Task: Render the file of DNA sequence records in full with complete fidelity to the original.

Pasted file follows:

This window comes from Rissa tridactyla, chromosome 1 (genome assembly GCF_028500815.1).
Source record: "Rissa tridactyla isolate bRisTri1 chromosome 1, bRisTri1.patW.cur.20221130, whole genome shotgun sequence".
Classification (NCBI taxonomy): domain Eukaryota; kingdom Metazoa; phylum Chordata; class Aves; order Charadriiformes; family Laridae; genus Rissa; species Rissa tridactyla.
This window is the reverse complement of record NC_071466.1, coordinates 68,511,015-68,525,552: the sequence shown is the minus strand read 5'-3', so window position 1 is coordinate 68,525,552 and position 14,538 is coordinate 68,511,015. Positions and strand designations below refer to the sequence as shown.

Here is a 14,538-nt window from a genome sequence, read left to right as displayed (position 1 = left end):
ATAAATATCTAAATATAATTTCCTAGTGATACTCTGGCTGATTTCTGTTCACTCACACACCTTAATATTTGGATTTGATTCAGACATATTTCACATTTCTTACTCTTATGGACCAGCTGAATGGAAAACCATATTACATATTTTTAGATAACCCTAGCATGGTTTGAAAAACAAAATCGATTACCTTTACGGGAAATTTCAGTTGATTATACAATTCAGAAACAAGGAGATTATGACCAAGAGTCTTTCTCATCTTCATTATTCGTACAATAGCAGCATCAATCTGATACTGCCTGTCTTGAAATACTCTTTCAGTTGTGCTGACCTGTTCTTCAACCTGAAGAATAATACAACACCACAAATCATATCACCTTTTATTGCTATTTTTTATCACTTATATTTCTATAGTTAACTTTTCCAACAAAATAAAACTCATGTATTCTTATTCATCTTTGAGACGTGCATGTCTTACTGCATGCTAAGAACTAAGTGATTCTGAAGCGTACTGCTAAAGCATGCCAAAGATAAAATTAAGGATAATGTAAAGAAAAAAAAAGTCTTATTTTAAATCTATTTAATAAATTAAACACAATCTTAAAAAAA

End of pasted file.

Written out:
This window comes from Rissa tridactyla, chromosome 1 (genome assembly GCF_028500815.1).
Source record: "Rissa tridactyla isolate bRisTri1 chromosome 1, bRisTri1.patW.cur.20221130, whole genome shotgun sequence".
Classification (NCBI taxonomy): domain Eukaryota; kingdom Metazoa; phylum Chordata; class Aves; order Charadriiformes; family Laridae; genus Rissa; species Rissa tridactyla.
This window is the reverse complement of record NC_071466.1, coordinates 68,511,015-68,525,552: the sequence shown is the minus strand read 5'-3', so window position 1 is coordinate 68,525,552 and position 14,538 is coordinate 68,511,015. Positions and strand designations below refer to the sequence as shown.

Here is a 14,538-nt window from a genome sequence, read left to right as displayed (position 1 = left end):
ATAAATATCTAAATATAATTTCCTAGTGATACTCTGGCTGATTTCTGTTCACTCACACACCTTAATATTTGGATTTGATTCAGACATATTTCACATTTCTTACTCTTATGGACCAGCTGAATGGAAAACCATATTACATATTTTTAGATAACCCTAGCATGGTTTGAAAAACAAAATCGATTACCTTTACGGGAAATTTCAGTTGATTATACAATTCAGAAACAAGGAGATTATGACCAAGAGTCTTTCTCATCTTCATTATTCGTACAATAGCAGCATCAATCTGATACTGCCTGTCTTGAAATACTCTTTCAGTTGTGCTGACCTGTTCTTCAACCTGAAGAATAATACAACACCACAAATCATATCACCTTTTATTGCTATTTTTTATCACTTATATTTCTATAGTTAACTTTTCCAACAAAATAAAACTCATGTATTCTTATTCATCTTTGAGACGTGCATGTCTTACTGCATGCTAAGAACTAAGTGATTCTGAAGCGTACTGCTAAAGCATGCCAAAGATAAAATTAAGGATAATGTAAAGAAAAAAAAAGTCTTATTTTAAATCTATTTAATAAATTAAACACAATCTTAAAAAAA